America’s role in its new possession in the Pacific soon proved to be unpopular with the American public. The United States subsequently acquired no additional foreign territories that it kept indefinitely as imperial possessions. Its experience as a formal imperial power turned out to be, in comparison with the imperial careers of the British, the French, the Spanish, the Portuguese, the Dutch, and the Ottoman Turks, brief, modest, and half-hearted.

The Spanish-American War also counts as the first, although not the last, humanitarian intervention by the United States. It had as a principal aim protecting the Cubans from Spanish mistreatment. Like the interventions a century later in Bosnia, Somalia, Haiti and Kosovo, the military operations in Cuba in 1898 were undertaken to vindicate American values and not in response to any threat to American security or Americans’ well-being.

Perhaps the most enduring significance of the war of 1898 was the emergence of the United States Navy as a major instrument of a newly expansive American foreign policy. Its remarkable victory in Manila Bay–no American lives were lost–made a hero of the commander of the American fleet, Admiral George Dewey, who is the subject of an excellent new biography,  A New Force at Sea: George Dewey and the Rise of the American Navy, by David A. Smith, an historian at Baylor University in Texas.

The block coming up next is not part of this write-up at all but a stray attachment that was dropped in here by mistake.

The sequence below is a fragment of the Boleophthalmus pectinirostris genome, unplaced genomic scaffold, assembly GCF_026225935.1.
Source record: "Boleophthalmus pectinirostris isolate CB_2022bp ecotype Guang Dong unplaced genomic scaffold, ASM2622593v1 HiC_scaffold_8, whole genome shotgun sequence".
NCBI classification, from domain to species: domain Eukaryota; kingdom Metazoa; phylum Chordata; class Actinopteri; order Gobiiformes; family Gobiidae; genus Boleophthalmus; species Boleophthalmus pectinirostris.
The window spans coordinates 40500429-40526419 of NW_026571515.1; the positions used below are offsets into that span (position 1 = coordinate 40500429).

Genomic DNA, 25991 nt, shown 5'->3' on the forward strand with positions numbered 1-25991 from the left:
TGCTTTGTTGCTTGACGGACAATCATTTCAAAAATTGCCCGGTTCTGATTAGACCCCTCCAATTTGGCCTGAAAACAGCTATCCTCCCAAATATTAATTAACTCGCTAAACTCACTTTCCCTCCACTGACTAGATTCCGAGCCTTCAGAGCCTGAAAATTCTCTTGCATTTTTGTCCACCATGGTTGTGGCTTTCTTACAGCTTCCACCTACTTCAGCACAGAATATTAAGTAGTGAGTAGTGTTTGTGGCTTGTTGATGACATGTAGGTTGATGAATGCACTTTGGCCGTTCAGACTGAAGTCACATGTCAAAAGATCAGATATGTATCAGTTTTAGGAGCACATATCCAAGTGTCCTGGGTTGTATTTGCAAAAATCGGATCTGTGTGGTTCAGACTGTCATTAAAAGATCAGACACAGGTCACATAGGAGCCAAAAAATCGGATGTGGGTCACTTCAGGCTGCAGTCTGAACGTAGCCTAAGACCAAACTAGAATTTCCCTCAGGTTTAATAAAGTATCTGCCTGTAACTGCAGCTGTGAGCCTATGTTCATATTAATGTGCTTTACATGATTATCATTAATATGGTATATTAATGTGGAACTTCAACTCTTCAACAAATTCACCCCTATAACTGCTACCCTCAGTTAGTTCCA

Dewey was the son of a physician in Montpelier, Vermont who graduated in 1858 from the United States Naval Academy, which had been founded in 1845. He served with distinction in the Civil War, particularly in the campaign to control the Mississippi River, in which he was closely associated with the Union’s naval hero of that conflict, David Farragut. (Thanks to a square in the heart of Washington, D.C. and two nearby subway stations that bear his name, as well as a statue of him that stands in that square, Farragut’s name is now more familiar, at least in the nation’s capital, than that of George Dewey.)